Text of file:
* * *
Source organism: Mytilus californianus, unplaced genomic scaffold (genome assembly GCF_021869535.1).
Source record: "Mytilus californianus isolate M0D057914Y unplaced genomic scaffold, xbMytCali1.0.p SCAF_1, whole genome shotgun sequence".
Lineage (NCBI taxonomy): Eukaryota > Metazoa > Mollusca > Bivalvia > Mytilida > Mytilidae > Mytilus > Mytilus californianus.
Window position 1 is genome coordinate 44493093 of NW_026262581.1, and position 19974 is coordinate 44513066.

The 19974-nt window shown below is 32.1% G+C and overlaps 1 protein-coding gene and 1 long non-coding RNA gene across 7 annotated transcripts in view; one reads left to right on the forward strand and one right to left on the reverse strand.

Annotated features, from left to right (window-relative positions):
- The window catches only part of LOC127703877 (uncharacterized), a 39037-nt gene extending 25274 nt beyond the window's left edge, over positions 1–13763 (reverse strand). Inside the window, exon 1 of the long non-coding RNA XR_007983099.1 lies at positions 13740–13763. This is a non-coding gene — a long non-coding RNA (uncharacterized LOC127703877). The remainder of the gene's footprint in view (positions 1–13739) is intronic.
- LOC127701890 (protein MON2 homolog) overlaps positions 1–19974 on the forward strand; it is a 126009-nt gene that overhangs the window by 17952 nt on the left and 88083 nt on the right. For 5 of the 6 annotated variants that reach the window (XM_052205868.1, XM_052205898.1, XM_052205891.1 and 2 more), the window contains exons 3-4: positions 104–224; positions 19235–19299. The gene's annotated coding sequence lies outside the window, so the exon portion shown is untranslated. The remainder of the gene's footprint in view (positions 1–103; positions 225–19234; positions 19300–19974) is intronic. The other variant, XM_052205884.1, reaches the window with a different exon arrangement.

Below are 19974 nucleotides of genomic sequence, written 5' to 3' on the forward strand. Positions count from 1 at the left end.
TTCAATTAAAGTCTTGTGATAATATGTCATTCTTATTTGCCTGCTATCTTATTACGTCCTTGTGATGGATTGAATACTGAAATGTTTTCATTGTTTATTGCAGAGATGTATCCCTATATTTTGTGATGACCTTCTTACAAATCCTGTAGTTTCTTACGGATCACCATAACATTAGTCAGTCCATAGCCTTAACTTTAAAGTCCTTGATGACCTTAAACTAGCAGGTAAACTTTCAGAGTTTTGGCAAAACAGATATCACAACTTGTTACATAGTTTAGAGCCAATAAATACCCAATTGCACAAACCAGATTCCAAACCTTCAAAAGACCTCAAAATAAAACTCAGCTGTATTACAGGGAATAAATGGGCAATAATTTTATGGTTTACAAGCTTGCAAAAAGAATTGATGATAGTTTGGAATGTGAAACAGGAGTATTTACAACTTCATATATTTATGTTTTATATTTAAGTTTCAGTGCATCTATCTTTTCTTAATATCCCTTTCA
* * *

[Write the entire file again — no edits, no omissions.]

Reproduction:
Source organism: Mytilus californianus, unplaced genomic scaffold (genome assembly GCF_021869535.1).
Source record: "Mytilus californianus isolate M0D057914Y unplaced genomic scaffold, xbMytCali1.0.p SCAF_1, whole genome shotgun sequence".
Lineage (NCBI taxonomy): Eukaryota > Metazoa > Mollusca > Bivalvia > Mytilida > Mytilidae > Mytilus > Mytilus californianus.
Window position 1 is genome coordinate 44493093 of NW_026262581.1, and position 19974 is coordinate 44513066.

The 19974-nt window shown below is 32.1% G+C and overlaps 1 protein-coding gene and 1 long non-coding RNA gene across 7 annotated transcripts in view; one reads left to right on the forward strand and one right to left on the reverse strand.

Annotated features, from left to right (window-relative positions):
- The window catches only part of LOC127703877 (uncharacterized), a 39037-nt gene extending 25274 nt beyond the window's left edge, over positions 1–13763 (reverse strand). Inside the window, exon 1 of the long non-coding RNA XR_007983099.1 lies at positions 13740–13763. This is a non-coding gene — a long non-coding RNA (uncharacterized LOC127703877). The remainder of the gene's footprint in view (positions 1–13739) is intronic.
- LOC127701890 (protein MON2 homolog) overlaps positions 1–19974 on the forward strand; it is a 126009-nt gene that overhangs the window by 17952 nt on the left and 88083 nt on the right. For 5 of the 6 annotated variants that reach the window (XM_052205868.1, XM_052205898.1, XM_052205891.1 and 2 more), the window contains exons 3-4: positions 104–224; positions 19235–19299. The gene's annotated coding sequence lies outside the window, so the exon portion shown is untranslated. The remainder of the gene's footprint in view (positions 1–103; positions 225–19234; positions 19300–19974) is intronic. The other variant, XM_052205884.1, reaches the window with a different exon arrangement.

Below are 19974 nucleotides of genomic sequence, written 5' to 3' on the forward strand. Positions count from 1 at the left end.
TTCAATTAAAGTCTTGTGATAATATGTCATTCTTATTTGCCTGCTATCTTATTACGTCCTTGTGATGGATTGAATACTGAAATGTTTTCATTGTTTATTGCAGAGATGTATCCCTATATTTTGTGATGACCTTCTTACAAATCCTGTAGTTTCTTACGGATCACCATAACATTAGTCAGTCCATAGCCTTAACTTTAAAGTCCTTGATGACCTTAAACTAGCAGGTAAACTTTCAGAGTTTTGGCAAAACAGATATCACAACTTGTTACATAGTTTAGAGCCAATAAATACCCAATTGCACAAACCAGATTCCAAACCTTCAAAAGACCTCAAAATAAAACTCAGCTGTATTACAGGGAATAAATGGGCAATAATTTTATGGTTTACAAGCTTGCAAAAAGAATTGATGATAGTTTGGAATGTGAAACAGGAGTATTTACAACTTCATATATTTATGTTTTATATTTAAGTTTCAGTGCATCTATCTTTTCTTAATATCCCTTTCA